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WRRCTR No.176 Chemical residuals transport in aggregated soils: Mathematical simulation by the linear system approach
|Title:||WRRCTR No.176 Chemical residuals transport in aggregated soils: Mathematical simulation by the linear system approach|
|Authors:||Liu, Clark C.K.|
solute transport model
show 7 moregroundwater contamination
linear system modeling
|LC Subject Headings:||Soil pollution -- Mathematical models.|
Agricultural chemicals -- Environmental aspects.
Groundwater -- Pollution -- Mathematical models.
Dibromochloropropane -- Hawaii -- Oahu -- Environmental aspects.
|Issue Date:||Feb 1988|
|Publisher:||Water Resources Research Center, University of Hawaii at Manoa|
|Citation:||Liu CCK, Feng JS. 1988. Chemical residuals transport in aggregated soils: mathematical simulation by the linear system approach. Honolulu (HI): Water Resources Research Center, University of Hawaii at Manoa. WRRC technical report, 176.|
|Series/Report no.:||WRRC Technical Report|
|Abstract:||Groundwater contamination caused by residuals of agricultural chemicals and leachates from solid waste landfill sites is now one of the most critical environmental problems. Regulatory decisions regarding the use of agricultural chemicals and the control of the solid waste disposal require an understanding of the behavior and fate of residue chemicals in a subsurface environment. To meet this requirement, mathematical models that predict the pollution potential of groundwater contamination caused by various forms and amounts of waste inputs are commonly used as important management tools. Mathematical models have been traditionally formulated by following a physically based approach. The amount of chemicals within a transport volume is determined by mass flux into and out of the volume, and by kinetics of production and reduction within the volume. Relevant hydrodynamic characteristics and reaction kinetics are represented by specific model parameters. These parameters are then incorporated in a mathematical structure based on the mass conservation principle. The successful application of physically based models are often limited because of difficulties in solving the interrelated problems of parameter identification, system boundary definition, and mathematical solution. These problems can be largely alleviated by an alternative modeling approach which was developed based on a system theory. By following the system approach, dynamic relations between the chemical input at the soil surface and its subsequent downward movement are represented by system response functions that do not require knowledge of the intimate structure of relevant transport mechanisms. Techniques developed in this study were applied in the simulation of the transport of residuals of the pesticide DBCP in soils in the Kunia area of central Oahu, Hawaii, after an accidental spill of the chemical in April 1977. As a result, compatibility of the system modeling approach and a physically based modeling approach is demonstrated. This study also illustrates the computational superiority of the system modeling approach, especially for chemical residual transport in an aggregated soil where a bypassing phenomenon is obvious.|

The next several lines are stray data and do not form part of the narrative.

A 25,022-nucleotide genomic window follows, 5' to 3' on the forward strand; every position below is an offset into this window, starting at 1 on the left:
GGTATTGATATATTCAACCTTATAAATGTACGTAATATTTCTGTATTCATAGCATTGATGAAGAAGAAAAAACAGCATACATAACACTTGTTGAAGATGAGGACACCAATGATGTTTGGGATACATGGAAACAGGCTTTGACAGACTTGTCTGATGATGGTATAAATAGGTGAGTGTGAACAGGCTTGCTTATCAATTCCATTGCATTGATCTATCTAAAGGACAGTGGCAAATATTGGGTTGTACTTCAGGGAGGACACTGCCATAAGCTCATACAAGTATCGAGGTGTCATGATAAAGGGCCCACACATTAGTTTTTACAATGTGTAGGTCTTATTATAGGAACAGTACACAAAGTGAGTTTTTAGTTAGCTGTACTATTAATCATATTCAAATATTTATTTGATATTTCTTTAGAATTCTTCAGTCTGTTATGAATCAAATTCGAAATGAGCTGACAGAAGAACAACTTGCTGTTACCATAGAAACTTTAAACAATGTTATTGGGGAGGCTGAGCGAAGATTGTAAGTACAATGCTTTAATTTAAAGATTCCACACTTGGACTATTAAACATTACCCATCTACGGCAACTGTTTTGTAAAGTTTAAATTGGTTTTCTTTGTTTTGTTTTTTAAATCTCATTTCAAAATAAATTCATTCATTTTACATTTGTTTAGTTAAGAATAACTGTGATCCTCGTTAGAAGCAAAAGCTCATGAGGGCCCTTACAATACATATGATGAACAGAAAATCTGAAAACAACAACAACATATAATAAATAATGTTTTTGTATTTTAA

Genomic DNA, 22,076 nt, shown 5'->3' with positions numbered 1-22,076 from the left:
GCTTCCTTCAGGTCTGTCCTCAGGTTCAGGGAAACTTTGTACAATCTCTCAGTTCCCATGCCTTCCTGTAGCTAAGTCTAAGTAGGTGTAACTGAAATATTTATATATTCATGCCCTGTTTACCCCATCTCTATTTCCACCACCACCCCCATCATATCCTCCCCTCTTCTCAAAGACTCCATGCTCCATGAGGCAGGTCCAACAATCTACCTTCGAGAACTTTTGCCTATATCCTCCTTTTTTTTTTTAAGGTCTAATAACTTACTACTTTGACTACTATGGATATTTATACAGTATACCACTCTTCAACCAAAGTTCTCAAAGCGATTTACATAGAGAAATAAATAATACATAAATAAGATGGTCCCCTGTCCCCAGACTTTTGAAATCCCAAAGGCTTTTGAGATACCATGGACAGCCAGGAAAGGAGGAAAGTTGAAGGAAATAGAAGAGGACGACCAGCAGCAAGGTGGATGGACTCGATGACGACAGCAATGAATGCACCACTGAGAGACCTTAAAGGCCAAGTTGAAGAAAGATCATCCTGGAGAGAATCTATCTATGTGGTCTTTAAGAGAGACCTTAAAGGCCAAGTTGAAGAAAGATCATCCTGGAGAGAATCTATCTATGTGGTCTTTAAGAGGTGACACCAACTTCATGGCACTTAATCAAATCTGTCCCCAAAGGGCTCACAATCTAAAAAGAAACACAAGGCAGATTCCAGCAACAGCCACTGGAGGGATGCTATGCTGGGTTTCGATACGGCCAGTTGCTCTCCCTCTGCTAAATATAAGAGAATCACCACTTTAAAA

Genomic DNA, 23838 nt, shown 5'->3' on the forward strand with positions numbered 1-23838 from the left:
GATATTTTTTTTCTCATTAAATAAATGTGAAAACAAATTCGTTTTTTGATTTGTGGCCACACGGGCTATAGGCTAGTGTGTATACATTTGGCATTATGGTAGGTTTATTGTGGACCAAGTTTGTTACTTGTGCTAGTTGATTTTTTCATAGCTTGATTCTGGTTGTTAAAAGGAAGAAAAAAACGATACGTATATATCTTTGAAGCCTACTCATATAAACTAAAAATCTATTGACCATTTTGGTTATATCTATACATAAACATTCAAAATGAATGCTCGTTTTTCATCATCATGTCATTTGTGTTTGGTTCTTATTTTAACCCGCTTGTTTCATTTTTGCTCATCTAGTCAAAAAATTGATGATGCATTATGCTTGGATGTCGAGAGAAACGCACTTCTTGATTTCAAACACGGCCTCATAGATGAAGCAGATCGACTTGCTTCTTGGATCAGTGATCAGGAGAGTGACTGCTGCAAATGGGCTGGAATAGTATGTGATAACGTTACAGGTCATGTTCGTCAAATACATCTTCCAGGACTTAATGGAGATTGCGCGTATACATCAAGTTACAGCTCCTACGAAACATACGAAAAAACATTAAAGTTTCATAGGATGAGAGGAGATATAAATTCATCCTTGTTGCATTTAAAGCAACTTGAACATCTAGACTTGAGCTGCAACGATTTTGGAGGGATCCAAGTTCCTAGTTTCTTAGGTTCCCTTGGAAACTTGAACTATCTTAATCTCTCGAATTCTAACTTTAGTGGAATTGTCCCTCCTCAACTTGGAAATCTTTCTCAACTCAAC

|Description:||Hawaii State General Fund Grant/Contract No. B 209|
|Pages/Duration:||viii + 45 pages|
|Appears in Collections:||WRRC Technical Reports|
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